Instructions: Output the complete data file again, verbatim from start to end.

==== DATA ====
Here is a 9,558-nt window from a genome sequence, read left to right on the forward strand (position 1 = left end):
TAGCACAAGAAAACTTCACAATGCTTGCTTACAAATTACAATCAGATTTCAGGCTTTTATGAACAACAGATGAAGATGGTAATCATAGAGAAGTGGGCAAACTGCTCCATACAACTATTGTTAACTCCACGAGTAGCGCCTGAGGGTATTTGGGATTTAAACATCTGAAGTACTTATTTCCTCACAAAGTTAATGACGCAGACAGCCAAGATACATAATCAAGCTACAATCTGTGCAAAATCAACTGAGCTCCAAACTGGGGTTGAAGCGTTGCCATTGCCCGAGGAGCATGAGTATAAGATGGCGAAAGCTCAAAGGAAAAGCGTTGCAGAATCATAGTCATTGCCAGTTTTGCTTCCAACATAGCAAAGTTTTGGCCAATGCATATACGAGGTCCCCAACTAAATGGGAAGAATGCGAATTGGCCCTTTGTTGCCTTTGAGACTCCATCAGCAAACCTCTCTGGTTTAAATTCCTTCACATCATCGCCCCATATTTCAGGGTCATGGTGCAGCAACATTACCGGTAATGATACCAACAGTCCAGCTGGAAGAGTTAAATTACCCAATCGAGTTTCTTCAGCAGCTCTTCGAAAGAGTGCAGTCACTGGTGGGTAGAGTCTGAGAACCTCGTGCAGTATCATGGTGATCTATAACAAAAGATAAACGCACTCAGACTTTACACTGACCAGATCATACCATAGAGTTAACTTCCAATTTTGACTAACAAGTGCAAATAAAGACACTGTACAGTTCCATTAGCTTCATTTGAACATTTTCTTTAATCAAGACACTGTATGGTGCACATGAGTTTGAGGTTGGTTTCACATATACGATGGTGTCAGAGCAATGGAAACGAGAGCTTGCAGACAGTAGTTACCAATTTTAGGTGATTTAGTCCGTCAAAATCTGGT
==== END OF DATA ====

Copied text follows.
Here is a 9,558-nt window from a genome sequence, read left to right on the forward strand (position 1 = left end):
TAGCACAAGAAAACTTCACAATGCTTGCTTACAAATTACAATCAGATTTCAGGCTTTTATGAACAACAGATGAAGATGGTAATCATAGAGAAGTGGGCAAACTGCTCCATACAACTATTGTTAACTCCACGAGTAGCGCCTGAGGGTATTTGGGATTTAAACATCTGAAGTACTTATTTCCTCACAAAGTTAATGACGCAGACAGCCAAGATACATAATCAAGCTACAATCTGTGCAAAATCAACTGAGCTCCAAACTGGGGTTGAAGCGTTGCCATTGCCCGAGGAGCATGAGTATAAGATGGCGAAAGCTCAAAGGAAAAGCGTTGCAGAATCATAGTCATTGCCAGTTTTGCTTCCAACATAGCAAAGTTTTGGCCAATGCATATACGAGGTCCCCAACTAAATGGGAAGAATGCGAATTGGCCCTTTGTTGCCTTTGAGACTCCATCAGCAAACCTCTCTGGTTTAAATTCCTTCACATCATCGCCCCATATTTCAGGGTCATGGTGCAGCAACATTACCGGTAATGATACCAACAGTCCAGCTGGAAGAGTTAAATTACCCAATCGAGTTTCTTCAGCAGCTCTTCGAAAGAGTGCAGTCACTGGTGGGTAGAGTCTGAGAACCTCGTGCAGTATCATGGTGATCTATAACAAAAGATAAACGCACTCAGACTTTACACTGACCAGATCATACCATAGAGTTAACTTCCAATTTTGACTAACAAGTGCAAATAAAGACACTGTACAGTTCCATTAGCTTCATTTGAACATTTTCTTTAATCAAGACACTGTATGGTGCACATGAGTTTGAGGTTGGTTTCACATATACGATGGTGTCAGAGCAATGGAAACGAGAGCTTGCAGACAGTAGTTACCAATTTTAGGTGATTTAGTCCGTCAAAATCTGGT